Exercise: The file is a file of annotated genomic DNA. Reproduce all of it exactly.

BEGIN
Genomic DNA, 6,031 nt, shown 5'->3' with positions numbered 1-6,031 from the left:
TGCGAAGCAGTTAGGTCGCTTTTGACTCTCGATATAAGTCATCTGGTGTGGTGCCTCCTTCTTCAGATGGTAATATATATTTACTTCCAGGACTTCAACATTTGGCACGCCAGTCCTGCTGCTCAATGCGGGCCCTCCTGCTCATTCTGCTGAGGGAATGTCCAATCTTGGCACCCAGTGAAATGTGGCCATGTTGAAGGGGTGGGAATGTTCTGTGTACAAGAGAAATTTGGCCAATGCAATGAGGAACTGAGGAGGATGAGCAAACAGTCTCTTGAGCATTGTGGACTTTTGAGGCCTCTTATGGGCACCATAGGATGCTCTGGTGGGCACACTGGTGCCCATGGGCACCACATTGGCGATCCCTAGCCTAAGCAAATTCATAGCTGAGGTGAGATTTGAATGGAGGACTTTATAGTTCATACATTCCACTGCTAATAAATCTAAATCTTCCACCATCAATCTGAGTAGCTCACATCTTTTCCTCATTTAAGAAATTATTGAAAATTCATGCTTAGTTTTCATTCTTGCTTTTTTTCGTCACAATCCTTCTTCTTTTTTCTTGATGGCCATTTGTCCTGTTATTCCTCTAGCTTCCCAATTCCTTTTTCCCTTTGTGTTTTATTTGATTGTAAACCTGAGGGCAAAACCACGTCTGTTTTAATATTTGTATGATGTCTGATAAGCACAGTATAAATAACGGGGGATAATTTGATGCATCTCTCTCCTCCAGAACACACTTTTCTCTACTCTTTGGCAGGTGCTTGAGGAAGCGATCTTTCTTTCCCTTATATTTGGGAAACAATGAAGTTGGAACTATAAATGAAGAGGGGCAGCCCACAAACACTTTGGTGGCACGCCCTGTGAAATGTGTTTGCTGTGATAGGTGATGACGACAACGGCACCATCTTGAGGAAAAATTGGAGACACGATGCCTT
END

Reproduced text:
Genomic DNA, 6,031 nt, shown 5'->3' with positions numbered 1-6,031 from the left:
TGCGAAGCAGTTAGGTCGCTTTTGACTCTCGATATAAGTCATCTGGTGTGGTGCCTCCTTCTTCAGATGGTAATATATATTTACTTCCAGGACTTCAACATTTGGCACGCCAGTCCTGCTGCTCAATGCGGGCCCTCCTGCTCATTCTGCTGAGGGAATGTCCAATCTTGGCACCCAGTGAAATGTGGCCATGTTGAAGGGGTGGGAATGTTCTGTGTACAAGAGAAATTTGGCCAATGCAATGAGGAACTGAGGAGGATGAGCAAACAGTCTCTTGAGCATTGTGGACTTTTGAGGCCTCTTATGGGCACCATAGGATGCTCTGGTGGGCACACTGGTGCCCATGGGCACCACATTGGCGATCCCTAGCCTAAGCAAATTCATAGCTGAGGTGAGATTTGAATGGAGGACTTTATAGTTCATACATTCCACTGCTAATAAATCTAAATCTTCCACCATCAATCTGAGTAGCTCACATCTTTTCCTCATTTAAGAAATTATTGAAAATTCATGCTTAGTTTTCATTCTTGCTTTTTTTCGTCACAATCCTTCTTCTTTTTTCTTGATGGCCATTTGTCCTGTTATTCCTCTAGCTTCCCAATTCCTTTTTCCCTTTGTGTTTTATTTGATTGTAAACCTGAGGGCAAAACCACGTCTGTTTTAATATTTGTATGATGTCTGATAAGCACAGTATAAATAACGGGGGATAATTTGATGCATCTCTCTCCTCCAGAACACACTTTTCTCTACTCTTTGGCAGGTGCTTGAGGAAGCGATCTTTCTTTCCCTTATATTTGGGAAACAATGAAGTTGGAACTATAAATGAAGAGGGGCAGCCCACAAACACTTTGGTGGCACGCCCTGTGAAATGTGTTTGCTGTGATAGGTGATGACGACAACGGCACCATCTTGAGGAAAAATTGGAGACACGATGCCTT